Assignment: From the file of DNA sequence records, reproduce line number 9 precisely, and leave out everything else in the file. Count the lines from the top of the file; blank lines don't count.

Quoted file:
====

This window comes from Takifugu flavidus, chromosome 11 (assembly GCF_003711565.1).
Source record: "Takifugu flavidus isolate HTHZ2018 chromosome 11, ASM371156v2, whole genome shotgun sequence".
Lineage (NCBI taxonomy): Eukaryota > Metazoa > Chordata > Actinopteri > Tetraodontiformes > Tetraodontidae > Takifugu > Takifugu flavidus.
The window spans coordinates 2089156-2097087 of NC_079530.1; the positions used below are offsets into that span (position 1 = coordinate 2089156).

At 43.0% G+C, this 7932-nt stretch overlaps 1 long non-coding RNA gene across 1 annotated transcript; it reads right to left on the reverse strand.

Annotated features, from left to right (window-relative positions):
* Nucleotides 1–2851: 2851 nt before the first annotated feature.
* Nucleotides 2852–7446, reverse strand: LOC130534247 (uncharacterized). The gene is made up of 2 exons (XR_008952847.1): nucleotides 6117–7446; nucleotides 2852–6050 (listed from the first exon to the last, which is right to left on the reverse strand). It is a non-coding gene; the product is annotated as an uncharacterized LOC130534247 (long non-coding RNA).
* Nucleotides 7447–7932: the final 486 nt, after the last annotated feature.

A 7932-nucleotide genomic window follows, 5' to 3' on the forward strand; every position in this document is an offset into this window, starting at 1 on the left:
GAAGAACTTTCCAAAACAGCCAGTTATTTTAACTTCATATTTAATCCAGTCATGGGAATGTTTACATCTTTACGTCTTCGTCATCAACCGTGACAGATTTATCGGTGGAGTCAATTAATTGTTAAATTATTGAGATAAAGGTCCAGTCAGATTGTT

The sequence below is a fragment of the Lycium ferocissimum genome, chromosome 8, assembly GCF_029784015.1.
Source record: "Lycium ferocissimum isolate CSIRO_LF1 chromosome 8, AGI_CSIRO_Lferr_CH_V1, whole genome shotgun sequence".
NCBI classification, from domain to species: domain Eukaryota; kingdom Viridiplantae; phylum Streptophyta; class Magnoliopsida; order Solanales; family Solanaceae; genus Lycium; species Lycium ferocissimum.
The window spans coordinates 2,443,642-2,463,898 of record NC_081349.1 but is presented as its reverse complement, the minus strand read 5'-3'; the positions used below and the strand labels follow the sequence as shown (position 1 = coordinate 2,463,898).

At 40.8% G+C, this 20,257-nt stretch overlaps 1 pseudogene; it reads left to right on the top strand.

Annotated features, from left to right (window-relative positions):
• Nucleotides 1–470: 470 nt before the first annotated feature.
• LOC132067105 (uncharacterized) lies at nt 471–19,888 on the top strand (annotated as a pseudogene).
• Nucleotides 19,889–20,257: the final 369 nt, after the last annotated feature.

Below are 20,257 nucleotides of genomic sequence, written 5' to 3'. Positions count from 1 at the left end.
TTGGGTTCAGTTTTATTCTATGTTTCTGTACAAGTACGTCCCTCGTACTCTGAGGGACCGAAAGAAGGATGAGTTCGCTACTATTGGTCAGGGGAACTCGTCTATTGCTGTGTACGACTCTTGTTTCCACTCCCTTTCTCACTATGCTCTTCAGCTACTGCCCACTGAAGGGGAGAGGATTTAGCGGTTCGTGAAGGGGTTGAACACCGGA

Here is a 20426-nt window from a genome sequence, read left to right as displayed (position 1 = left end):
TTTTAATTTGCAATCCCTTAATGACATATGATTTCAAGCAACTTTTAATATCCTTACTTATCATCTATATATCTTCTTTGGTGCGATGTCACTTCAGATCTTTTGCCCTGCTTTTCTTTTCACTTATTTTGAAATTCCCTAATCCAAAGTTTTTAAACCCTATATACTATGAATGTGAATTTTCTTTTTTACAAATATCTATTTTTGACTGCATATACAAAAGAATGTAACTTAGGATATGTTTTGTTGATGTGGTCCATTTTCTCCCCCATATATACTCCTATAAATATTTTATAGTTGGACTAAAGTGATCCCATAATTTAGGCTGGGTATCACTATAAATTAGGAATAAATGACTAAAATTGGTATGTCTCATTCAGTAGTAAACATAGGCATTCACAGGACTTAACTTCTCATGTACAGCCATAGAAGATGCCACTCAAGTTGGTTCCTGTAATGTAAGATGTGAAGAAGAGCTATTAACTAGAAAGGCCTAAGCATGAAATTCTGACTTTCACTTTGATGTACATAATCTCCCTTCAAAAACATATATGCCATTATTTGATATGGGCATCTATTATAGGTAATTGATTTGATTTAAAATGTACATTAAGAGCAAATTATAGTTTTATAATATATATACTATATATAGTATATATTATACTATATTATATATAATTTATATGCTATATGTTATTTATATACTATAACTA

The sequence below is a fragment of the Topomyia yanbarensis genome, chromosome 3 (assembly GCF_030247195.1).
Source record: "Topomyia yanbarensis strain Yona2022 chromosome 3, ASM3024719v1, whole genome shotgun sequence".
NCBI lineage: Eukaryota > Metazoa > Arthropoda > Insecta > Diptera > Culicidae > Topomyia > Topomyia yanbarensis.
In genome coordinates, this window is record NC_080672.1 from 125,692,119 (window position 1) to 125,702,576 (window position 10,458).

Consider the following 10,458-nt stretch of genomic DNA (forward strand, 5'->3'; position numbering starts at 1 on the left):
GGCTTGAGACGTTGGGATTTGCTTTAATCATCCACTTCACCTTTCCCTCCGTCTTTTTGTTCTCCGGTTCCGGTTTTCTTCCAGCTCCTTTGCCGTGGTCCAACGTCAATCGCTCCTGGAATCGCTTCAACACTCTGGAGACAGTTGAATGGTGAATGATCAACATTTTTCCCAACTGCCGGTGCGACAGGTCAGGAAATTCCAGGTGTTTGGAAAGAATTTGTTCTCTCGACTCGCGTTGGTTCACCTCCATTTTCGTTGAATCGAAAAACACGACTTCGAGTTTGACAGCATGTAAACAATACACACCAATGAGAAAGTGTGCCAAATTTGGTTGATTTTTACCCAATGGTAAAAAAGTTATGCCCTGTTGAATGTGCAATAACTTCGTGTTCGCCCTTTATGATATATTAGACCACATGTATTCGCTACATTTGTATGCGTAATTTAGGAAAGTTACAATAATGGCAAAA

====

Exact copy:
* Nucleotides 7447–7932: the final 486 nt, after the last annotated feature.